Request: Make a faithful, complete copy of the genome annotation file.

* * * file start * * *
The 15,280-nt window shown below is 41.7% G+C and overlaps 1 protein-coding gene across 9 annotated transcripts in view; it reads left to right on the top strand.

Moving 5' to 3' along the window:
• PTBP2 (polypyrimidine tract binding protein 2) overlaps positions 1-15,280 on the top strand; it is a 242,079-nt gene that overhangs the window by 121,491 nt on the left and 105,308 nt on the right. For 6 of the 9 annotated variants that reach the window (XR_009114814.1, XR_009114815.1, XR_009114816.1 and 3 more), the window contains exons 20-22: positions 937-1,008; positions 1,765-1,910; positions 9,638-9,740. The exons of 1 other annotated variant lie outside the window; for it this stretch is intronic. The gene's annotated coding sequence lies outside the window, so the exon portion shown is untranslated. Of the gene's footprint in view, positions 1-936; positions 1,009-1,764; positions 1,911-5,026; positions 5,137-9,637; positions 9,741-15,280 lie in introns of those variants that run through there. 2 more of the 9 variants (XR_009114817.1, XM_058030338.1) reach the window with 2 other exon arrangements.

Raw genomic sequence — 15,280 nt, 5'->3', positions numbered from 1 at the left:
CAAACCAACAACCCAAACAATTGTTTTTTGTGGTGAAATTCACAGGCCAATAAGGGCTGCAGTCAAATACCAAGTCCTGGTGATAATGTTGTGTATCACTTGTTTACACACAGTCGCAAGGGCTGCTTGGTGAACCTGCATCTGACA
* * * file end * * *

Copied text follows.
The 15,280-nt window shown below is 41.7% G+C and overlaps 1 protein-coding gene across 9 annotated transcripts in view; it reads left to right on the top strand.

Moving 5' to 3' along the window:
• PTBP2 (polypyrimidine tract binding protein 2) overlaps positions 1-15,280 on the top strand; it is a 242,079-nt gene that overhangs the window by 121,491 nt on the left and 105,308 nt on the right. For 6 of the 9 annotated variants that reach the window (XR_009114814.1, XR_009114815.1, XR_009114816.1 and 3 more), the window contains exons 20-22: positions 937-1,008; positions 1,765-1,910; positions 9,638-9,740. The exons of 1 other annotated variant lie outside the window; for it this stretch is intronic. The gene's annotated coding sequence lies outside the window, so the exon portion shown is untranslated. Of the gene's footprint in view, positions 1-936; positions 1,009-1,764; positions 1,911-5,026; positions 5,137-9,637; positions 9,741-15,280 lie in introns of those variants that run through there. 2 more of the 9 variants (XR_009114817.1, XM_058030338.1) reach the window with 2 other exon arrangements.

Raw genomic sequence — 15,280 nt, 5'->3', positions numbered from 1 at the left:
CAAACCAACAACCCAAACAATTGTTTTTTGTGGTGAAATTCACAGGCCAATAAGGGCTGCAGTCAAATACCAAGTCCTGGTGATAATGTTGTGTATCACTTGTTTACACACAGTCGCAAGGGCTGCTTGGTGAACCTGCATCTGACA